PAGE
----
Climate Denial And The Roar Of The Universal Ape
Even as negotiations in Copenhagen go down to the wire, the thoughts of many people seem to be turning to the psychology of what is sometimes called climate denial. BBC blogger Richard Black notes that virtually all the deniers are male, a pattern that ultimately leaves him stumped. Over at the admirable Skeptic North, John Abrams – a former denier himself – argues that “people do not accept global warming because it would negatively impact their desire to consume” and that many libertarian types are especially resistant because they find economic regulation unpalatable. Faced with arguments that imply the need for bureaucratic impositions like carbon pricing, they glower and insist there’s no problem to solve.
The article that really caught my eye, though, was by the ever-provocative George Monbiot. His analysis perhaps started from a perspective similar to Abrams’, but ended up going much further. As Monbiot sees it, denial is the consequence of primal impulses that are out of place in the modern world:
The meeting at Copenhagen confronts us with our primal tragedy. We are the universal ape, equipped with the ingenuity and aggression to bring down prey much larger than itself, break into new lands, roar its defiance of natural constraints. Now we find ourselves hedged in by the consequences of our nature, living meekly on this crowded planet for fear of provoking or damaging others. We have the hearts of lions and live the lives of clerks.
I suppose there’s something to this. Canada and other nations can no longer spew carbon dioxide into the atmosphere without even imagining destructive consequences. In that sense, we are indeed hedged in. Canadians perhaps feel this hedging more acutely than most, considering that we are so unhedged in other respects. After all, we have abundant resources and a population density of less than four souls per square kilometre. On the face of things, we should have every opportunity for demographic and economic growth, but it may be difficult or even impossible to realise much of this growth while also cutting back on our greenhouse emissions. I suppose Monbiot would say that voluntarily restraining ourselves from breeding like rabbits and founding great new cities upon the newly unfrozen tundra is a form of living meekly.
However, Monbiot also seems to think that a revolutionary new need for meekness now applies across the board. As he puts it:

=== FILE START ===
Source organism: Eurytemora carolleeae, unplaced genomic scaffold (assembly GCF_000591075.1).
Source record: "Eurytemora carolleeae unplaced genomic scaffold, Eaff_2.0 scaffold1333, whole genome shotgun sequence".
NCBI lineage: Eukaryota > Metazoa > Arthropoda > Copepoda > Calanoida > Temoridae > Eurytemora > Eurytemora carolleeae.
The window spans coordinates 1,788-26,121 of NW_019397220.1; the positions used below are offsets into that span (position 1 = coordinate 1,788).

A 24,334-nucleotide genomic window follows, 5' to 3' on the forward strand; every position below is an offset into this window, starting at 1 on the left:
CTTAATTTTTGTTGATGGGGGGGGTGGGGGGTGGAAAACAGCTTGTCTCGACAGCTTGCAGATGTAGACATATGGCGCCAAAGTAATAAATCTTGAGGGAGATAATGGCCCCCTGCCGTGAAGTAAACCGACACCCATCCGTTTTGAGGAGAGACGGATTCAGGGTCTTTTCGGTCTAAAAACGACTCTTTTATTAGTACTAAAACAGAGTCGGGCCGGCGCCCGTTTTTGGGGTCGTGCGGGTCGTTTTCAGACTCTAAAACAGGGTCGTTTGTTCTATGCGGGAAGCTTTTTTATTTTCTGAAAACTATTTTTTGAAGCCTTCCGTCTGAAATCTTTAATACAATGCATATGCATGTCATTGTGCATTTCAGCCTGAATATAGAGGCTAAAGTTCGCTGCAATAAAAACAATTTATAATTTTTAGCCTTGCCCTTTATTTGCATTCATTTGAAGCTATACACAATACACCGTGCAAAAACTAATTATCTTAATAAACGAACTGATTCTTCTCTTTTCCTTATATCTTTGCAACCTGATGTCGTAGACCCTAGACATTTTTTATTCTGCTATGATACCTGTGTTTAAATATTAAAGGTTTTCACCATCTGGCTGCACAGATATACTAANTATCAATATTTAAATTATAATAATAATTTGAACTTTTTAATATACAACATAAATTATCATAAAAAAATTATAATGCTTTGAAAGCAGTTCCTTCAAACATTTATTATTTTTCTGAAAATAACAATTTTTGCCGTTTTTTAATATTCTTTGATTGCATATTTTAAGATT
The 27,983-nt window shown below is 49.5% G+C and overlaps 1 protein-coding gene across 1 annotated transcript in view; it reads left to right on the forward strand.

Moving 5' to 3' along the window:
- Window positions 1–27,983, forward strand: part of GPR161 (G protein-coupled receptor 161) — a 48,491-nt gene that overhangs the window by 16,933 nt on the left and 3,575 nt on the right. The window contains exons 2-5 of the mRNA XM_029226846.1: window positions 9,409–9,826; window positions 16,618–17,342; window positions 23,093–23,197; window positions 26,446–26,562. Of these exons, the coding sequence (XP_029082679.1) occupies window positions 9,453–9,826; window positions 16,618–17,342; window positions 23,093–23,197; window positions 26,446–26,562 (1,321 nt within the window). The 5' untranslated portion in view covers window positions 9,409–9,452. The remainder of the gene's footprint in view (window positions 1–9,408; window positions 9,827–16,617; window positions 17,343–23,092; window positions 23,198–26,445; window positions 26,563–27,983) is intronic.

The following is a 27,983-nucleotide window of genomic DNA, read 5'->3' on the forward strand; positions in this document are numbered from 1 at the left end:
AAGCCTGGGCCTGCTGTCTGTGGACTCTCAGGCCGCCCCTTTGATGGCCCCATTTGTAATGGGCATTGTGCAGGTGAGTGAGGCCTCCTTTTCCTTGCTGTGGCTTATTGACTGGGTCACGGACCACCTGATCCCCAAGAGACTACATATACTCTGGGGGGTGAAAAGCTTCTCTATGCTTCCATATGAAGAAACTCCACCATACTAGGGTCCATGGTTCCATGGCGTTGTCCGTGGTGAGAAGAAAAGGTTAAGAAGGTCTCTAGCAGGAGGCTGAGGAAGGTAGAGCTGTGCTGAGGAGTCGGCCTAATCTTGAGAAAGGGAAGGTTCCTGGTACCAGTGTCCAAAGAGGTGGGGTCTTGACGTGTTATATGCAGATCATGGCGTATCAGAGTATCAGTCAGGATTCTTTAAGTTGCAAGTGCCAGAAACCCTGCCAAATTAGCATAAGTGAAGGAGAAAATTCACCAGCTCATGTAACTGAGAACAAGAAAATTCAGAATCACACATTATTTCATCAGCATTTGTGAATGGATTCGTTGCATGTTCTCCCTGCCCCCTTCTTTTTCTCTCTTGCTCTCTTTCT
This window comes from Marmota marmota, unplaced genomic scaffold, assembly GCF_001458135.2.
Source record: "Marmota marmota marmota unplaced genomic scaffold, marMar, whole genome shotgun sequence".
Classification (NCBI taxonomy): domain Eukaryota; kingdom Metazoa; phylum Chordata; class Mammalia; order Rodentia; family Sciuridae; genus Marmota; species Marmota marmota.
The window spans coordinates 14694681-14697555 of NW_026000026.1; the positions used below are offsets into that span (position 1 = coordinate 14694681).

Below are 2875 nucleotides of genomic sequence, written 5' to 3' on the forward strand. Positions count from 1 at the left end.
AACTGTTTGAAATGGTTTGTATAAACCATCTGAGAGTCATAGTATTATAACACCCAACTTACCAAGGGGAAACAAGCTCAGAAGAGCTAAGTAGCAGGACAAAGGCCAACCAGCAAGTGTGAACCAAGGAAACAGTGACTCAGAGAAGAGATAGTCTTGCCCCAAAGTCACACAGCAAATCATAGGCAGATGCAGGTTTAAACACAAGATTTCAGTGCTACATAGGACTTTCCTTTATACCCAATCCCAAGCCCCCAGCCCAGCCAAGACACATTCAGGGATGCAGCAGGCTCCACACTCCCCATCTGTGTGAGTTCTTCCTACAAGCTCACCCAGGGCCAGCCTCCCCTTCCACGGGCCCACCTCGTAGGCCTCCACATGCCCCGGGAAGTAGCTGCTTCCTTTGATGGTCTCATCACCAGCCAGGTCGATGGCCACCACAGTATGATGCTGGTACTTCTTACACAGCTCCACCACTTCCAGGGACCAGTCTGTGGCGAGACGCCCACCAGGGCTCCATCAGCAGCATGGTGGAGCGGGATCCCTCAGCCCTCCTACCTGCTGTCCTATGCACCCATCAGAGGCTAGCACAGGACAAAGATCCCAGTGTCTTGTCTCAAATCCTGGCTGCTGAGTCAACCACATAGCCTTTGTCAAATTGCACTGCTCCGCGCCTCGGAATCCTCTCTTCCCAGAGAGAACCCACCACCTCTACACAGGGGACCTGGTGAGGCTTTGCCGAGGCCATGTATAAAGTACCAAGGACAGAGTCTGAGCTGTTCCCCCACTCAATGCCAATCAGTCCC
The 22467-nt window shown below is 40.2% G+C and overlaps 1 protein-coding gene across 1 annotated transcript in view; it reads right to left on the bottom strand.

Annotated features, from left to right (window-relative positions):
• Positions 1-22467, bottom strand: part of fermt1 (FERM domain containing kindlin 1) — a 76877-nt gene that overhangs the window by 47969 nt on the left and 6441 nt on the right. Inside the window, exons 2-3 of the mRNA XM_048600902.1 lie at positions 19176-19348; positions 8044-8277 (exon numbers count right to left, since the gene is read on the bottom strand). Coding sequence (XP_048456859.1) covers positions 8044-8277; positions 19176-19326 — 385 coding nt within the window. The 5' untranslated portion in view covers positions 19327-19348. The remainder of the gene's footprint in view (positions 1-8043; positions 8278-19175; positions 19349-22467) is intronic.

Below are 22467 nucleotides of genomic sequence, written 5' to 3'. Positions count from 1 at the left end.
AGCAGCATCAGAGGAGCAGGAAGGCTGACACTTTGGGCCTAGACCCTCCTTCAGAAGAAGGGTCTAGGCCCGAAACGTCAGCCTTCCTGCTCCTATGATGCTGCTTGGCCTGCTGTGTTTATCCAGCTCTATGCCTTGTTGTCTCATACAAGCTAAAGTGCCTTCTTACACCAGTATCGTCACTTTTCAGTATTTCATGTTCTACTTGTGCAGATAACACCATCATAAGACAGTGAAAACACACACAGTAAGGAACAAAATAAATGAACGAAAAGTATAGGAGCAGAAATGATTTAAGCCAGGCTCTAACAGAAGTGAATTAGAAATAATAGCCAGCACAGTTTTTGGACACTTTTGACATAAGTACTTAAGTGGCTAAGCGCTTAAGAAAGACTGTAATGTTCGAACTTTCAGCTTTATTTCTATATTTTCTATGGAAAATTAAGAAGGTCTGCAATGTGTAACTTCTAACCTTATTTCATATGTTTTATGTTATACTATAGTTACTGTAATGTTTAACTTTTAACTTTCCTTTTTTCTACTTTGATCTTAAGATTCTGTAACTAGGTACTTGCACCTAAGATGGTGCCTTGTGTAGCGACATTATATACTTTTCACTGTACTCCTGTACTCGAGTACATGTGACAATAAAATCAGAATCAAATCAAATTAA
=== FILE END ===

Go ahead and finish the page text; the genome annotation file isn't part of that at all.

The vicious battles we have seen so far between greens and climate change deniers, road safety campaigners and speed freaks, real grassroots groups and corporate-sponsored astroturfers are just the beginning. This war will become much uglier as people kick against the limits that decency demands.
What makes Monbiot’s piece especially interesting is that he actually sympathises with the impulse to kick against limits. “I lead a mostly peaceful life,” he says in a wonderful line, “but my dreams are haunted by giant aurochs.” How often do aurochs – huge extinct relatives of domestic cattle that feature in cave paintings, although they survived into the 17th century – make it into the opinion pages?
I would contend that the idea of Copenhagen as a great watershed between an age of heroism and an age of meekness is flawed in two respects. First, our ancestors were hardly as unconstrained as Monbiot seems to imagine. People have always been “hedged in” by ritual taboos, by social and political relationships, and indeed by customs intended to conserve natural resources.
Second, and more importantly, the need to accept some constraints on our greenhouse emissions hardly implies that Canada must enter an Age of Constraint affecting every aspect of society. It’s a bit odd that Monbiot mentions road safety campaigners in the same breath as “greens” trying to get the world to tackle climate change. Health and safety is a logically independent question, as are respect for religion, political correctness, animal welfare, the silly emergent issue of robot welfare, and all of the other standard justifications for setting fresh limits on our behaviour (often, ironically, in the name of some form of “rights”).
Like the aurochs hunters of ancient Europe, 21st century Canadians need to discriminate between genuine dangers and harmless shadows, between storms on the horizon and tempests in teapots. Personally, I’m willing to accept that climate change is a problem that will require us to make some difficult changes, though admittedly I’m less sure about the vast financial transfers being discussed in Copenhagen. In many other areas, however, I think we should not only kick against the limits but kick them aside and live more freely, boldly, and unflinchingly. Let’s not hang up our aurochs spears just yet – the aurochs themselves are extinct, but there are still plenty of sacred cows to kill and butcher.